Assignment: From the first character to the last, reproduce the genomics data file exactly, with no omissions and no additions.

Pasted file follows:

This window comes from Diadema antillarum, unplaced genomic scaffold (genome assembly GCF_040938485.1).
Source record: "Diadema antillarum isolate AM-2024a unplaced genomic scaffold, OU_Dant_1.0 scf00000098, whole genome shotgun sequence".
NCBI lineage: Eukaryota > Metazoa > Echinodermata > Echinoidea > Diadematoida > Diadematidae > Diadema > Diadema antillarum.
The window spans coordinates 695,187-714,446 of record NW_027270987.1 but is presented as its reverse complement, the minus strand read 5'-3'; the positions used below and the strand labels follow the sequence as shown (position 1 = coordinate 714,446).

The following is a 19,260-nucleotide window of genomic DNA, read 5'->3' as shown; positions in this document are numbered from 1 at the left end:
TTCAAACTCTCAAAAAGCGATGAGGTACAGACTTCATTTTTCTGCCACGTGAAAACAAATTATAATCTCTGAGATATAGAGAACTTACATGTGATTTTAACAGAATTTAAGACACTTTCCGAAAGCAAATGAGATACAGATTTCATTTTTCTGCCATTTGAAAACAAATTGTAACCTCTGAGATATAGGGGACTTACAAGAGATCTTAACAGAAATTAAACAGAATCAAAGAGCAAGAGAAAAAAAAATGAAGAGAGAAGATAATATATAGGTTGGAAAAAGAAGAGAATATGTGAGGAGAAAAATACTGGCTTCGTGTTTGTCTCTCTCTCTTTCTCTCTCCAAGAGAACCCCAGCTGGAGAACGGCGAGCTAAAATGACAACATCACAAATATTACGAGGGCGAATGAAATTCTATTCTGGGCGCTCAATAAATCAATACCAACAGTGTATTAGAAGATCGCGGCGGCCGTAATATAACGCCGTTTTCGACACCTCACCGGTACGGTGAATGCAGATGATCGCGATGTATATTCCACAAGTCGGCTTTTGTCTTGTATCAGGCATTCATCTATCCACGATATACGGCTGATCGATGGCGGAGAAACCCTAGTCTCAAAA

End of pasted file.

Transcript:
This window comes from Diadema antillarum, unplaced genomic scaffold (genome assembly GCF_040938485.1).
Source record: "Diadema antillarum isolate AM-2024a unplaced genomic scaffold, OU_Dant_1.0 scf00000098, whole genome shotgun sequence".
NCBI lineage: Eukaryota > Metazoa > Echinodermata > Echinoidea > Diadematoida > Diadematidae > Diadema > Diadema antillarum.
The window spans coordinates 695,187-714,446 of record NW_027270987.1 but is presented as its reverse complement, the minus strand read 5'-3'; the positions used below and the strand labels follow the sequence as shown (position 1 = coordinate 714,446).

The following is a 19,260-nucleotide window of genomic DNA, read 5'->3' as shown; positions in this document are numbered from 1 at the left end:
TTCAAACTCTCAAAAAGCGATGAGGTACAGACTTCATTTTTCTGCCACGTGAAAACAAATTATAATCTCTGAGATATAGAGAACTTACATGTGATTTTAACAGAATTTAAGACACTTTCCGAAAGCAAATGAGATACAGATTTCATTTTTCTGCCATTTGAAAACAAATTGTAACCTCTGAGATATAGGGGACTTACAAGAGATCTTAACAGAAATTAAACAGAATCAAAGAGCAAGAGAAAAAAAAATGAAGAGAGAAGATAATATATAGGTTGGAAAAAGAAGAGAATATGTGAGGAGAAAAATACTGGCTTCGTGTTTGTCTCTCTCTCTTTCTCTCTCCAAGAGAACCCCAGCTGGAGAACGGCGAGCTAAAATGACAACATCACAAATATTACGAGGGCGAATGAAATTCTATTCTGGGCGCTCAATAAATCAATACCAACAGTGTATTAGAAGATCGCGGCGGCCGTAATATAACGCCGTTTTCGACACCTCACCGGTACGGTGAATGCAGATGATCGCGATGTATATTCCACAAGTCGGCTTTTGTCTTGTATCAGGCATTCATCTATCCACGATATACGGCTGATCGATGGCGGAGAAACCCTAGTCTCAAAA